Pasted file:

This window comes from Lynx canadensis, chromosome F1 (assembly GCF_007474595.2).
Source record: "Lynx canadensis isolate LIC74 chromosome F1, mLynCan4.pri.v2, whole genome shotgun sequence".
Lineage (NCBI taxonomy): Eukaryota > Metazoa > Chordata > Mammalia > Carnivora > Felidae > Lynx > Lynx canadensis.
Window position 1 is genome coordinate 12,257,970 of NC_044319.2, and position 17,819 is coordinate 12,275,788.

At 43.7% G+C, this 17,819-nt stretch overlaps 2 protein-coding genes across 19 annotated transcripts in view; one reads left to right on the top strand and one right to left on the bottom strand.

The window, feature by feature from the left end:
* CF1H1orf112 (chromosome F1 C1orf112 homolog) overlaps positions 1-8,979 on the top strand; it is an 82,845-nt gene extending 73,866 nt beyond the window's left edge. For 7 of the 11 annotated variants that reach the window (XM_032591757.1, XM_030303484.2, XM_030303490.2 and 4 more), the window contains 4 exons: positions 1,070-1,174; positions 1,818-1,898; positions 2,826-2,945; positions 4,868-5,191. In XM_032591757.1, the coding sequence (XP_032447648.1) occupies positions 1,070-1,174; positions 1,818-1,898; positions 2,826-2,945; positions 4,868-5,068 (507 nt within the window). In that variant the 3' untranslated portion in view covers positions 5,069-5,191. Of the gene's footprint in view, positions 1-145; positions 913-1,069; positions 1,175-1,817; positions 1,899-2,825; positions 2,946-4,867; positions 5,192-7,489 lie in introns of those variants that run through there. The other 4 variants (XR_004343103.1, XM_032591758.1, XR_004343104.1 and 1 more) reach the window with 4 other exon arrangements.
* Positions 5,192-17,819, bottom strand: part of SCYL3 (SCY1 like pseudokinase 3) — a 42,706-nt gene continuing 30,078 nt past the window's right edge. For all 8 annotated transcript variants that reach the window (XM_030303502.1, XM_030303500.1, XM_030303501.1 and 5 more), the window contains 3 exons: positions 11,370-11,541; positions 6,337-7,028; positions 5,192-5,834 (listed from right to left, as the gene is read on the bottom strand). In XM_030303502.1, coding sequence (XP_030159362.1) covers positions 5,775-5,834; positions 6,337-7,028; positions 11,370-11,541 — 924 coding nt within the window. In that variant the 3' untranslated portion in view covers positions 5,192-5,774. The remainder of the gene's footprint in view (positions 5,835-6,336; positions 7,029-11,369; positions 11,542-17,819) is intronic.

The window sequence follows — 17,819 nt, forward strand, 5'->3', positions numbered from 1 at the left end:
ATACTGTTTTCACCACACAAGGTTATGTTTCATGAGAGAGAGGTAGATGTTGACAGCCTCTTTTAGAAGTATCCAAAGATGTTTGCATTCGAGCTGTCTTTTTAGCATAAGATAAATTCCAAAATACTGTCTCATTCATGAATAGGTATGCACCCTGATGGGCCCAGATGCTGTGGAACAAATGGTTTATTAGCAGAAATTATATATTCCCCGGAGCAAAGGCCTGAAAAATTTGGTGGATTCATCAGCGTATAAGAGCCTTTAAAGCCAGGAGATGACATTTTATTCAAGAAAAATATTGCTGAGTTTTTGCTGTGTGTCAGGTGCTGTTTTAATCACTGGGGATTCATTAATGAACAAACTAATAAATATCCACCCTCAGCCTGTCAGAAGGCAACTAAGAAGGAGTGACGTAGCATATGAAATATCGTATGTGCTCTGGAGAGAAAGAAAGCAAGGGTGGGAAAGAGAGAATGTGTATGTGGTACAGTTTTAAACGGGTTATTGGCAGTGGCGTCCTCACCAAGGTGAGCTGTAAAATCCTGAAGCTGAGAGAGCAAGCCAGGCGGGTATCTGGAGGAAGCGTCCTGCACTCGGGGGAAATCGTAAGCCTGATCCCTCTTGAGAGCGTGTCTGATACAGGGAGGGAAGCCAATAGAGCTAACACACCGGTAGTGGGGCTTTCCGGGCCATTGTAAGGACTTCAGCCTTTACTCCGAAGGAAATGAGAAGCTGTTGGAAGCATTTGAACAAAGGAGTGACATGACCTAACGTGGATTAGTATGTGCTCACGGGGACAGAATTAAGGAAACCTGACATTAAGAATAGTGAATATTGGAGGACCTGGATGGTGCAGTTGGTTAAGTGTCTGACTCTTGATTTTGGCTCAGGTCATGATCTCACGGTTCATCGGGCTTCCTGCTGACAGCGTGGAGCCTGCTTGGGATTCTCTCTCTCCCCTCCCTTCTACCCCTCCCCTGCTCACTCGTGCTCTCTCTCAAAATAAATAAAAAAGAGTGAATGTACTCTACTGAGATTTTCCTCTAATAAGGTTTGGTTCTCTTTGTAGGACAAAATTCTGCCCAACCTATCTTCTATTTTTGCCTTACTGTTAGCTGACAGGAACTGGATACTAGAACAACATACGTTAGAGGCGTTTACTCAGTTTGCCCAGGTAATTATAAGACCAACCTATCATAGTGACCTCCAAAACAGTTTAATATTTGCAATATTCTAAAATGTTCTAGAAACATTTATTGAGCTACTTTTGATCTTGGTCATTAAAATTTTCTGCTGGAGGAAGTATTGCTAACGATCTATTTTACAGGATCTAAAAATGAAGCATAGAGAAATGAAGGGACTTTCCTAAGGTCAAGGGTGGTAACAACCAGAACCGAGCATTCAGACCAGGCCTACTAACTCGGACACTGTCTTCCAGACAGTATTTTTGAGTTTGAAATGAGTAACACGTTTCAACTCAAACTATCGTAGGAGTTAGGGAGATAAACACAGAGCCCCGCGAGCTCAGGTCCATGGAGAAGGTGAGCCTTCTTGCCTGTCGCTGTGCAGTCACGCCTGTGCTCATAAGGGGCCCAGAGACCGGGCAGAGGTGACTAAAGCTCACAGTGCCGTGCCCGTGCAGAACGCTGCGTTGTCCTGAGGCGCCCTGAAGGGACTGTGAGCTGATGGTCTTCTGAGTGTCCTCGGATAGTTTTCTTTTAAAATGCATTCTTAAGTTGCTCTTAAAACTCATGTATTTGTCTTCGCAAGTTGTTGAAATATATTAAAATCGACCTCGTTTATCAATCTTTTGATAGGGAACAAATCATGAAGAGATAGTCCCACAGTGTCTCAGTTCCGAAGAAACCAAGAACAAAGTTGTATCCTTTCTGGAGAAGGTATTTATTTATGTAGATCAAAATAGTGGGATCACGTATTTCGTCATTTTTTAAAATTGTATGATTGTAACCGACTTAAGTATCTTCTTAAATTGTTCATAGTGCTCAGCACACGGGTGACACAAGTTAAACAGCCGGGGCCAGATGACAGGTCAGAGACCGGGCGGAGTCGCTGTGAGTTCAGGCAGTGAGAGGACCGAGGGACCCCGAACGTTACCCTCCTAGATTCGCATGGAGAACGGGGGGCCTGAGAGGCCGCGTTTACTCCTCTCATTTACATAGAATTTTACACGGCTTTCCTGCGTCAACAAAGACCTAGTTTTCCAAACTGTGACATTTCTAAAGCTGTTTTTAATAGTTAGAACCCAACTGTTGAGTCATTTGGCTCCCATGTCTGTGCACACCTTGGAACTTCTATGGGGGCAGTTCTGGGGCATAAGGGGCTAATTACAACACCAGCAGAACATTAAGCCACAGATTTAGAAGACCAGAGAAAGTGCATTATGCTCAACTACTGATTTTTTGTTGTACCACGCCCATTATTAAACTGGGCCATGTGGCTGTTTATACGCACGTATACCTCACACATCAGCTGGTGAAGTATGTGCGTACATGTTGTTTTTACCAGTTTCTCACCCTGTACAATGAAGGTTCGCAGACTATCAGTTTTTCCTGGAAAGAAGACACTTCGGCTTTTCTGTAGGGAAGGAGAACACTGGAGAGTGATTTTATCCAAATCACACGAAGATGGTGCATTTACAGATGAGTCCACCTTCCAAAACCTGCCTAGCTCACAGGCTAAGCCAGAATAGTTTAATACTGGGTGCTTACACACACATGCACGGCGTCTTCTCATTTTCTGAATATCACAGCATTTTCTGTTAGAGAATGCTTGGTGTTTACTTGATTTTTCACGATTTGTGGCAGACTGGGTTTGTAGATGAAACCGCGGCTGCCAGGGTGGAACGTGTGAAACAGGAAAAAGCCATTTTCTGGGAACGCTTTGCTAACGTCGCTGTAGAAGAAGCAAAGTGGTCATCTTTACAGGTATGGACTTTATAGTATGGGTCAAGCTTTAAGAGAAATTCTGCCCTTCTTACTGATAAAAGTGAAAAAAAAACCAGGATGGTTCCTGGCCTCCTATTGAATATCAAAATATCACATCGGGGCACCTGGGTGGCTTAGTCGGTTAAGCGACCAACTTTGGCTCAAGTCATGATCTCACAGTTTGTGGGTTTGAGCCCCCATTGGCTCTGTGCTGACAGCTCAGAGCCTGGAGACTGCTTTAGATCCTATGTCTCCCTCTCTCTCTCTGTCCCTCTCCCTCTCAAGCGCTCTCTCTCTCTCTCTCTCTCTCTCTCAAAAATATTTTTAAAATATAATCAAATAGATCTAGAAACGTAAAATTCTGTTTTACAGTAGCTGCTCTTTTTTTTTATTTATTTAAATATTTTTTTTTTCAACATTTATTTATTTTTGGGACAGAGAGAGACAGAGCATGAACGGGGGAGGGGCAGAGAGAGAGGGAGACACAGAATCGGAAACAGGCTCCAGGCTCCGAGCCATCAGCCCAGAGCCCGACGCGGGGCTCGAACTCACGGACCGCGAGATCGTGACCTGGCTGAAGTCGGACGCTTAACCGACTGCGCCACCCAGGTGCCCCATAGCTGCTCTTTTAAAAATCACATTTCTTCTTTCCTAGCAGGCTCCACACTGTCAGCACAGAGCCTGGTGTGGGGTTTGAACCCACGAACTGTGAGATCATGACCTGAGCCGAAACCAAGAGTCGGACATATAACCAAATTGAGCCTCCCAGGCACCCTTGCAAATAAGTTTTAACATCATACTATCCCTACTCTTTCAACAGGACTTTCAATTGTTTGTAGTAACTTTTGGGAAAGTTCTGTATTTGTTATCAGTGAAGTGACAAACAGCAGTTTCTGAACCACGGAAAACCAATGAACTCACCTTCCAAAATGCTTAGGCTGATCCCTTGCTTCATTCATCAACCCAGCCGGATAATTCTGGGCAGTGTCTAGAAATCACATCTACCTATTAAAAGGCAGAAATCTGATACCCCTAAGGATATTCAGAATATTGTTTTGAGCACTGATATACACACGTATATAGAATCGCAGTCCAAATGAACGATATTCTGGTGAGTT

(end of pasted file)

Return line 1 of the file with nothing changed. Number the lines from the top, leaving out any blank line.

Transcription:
This window comes from Lynx canadensis, chromosome F1 (assembly GCF_007474595.2).